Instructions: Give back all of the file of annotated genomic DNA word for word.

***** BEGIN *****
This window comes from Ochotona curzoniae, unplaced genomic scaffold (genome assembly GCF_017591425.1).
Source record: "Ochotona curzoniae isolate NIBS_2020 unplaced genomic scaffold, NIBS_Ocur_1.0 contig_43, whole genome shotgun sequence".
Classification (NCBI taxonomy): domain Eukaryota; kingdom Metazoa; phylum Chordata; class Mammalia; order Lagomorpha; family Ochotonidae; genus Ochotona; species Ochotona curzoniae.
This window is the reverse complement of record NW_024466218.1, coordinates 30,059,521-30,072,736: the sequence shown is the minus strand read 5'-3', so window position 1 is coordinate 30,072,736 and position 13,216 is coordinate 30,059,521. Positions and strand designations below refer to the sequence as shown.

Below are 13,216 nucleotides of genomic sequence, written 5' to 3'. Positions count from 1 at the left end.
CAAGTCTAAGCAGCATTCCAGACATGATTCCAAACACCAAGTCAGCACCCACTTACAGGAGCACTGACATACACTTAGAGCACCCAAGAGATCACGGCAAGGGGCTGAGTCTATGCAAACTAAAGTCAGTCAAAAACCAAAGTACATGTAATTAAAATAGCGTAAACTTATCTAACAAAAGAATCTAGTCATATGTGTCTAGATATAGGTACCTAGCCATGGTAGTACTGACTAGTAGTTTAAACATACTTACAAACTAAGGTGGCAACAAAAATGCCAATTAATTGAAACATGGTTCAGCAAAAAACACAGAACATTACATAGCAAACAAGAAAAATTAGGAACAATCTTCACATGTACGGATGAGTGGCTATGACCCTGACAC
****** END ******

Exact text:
This window comes from Ochotona curzoniae, unplaced genomic scaffold (genome assembly GCF_017591425.1).
Source record: "Ochotona curzoniae isolate NIBS_2020 unplaced genomic scaffold, NIBS_Ocur_1.0 contig_43, whole genome shotgun sequence".
Classification (NCBI taxonomy): domain Eukaryota; kingdom Metazoa; phylum Chordata; class Mammalia; order Lagomorpha; family Ochotonidae; genus Ochotona; species Ochotona curzoniae.
This window is the reverse complement of record NW_024466218.1, coordinates 30,059,521-30,072,736: the sequence shown is the minus strand read 5'-3', so window position 1 is coordinate 30,072,736 and position 13,216 is coordinate 30,059,521. Positions and strand designations below refer to the sequence as shown.

Below are 13,216 nucleotides of genomic sequence, written 5' to 3'. Positions count from 1 at the left end.
CAAGTCTAAGCAGCATTCCAGACATGATTCCAAACACCAAGTCAGCACCCACTTACAGGAGCACTGACATACACTTAGAGCACCCAAGAGATCACGGCAAGGGGCTGAGTCTATGCAAACTAAAGTCAGTCAAAAACCAAAGTACATGTAATTAAAATAGCGTAAACTTATCTAACAAAAGAATCTAGTCATATGTGTCTAGATATAGGTACCTAGCCATGGTAGTACTGACTAGTAGTTTAAACATACTTACAAACTAAGGTGGCAACAAAAATGCCAATTAATTGAAACATGGTTCAGCAAAAAACACAGAACATTACATAGCAAACAAGAAAAATTAGGAACAATCTTCACATGTACGGATGAGTGGCTATGACCCTGACAC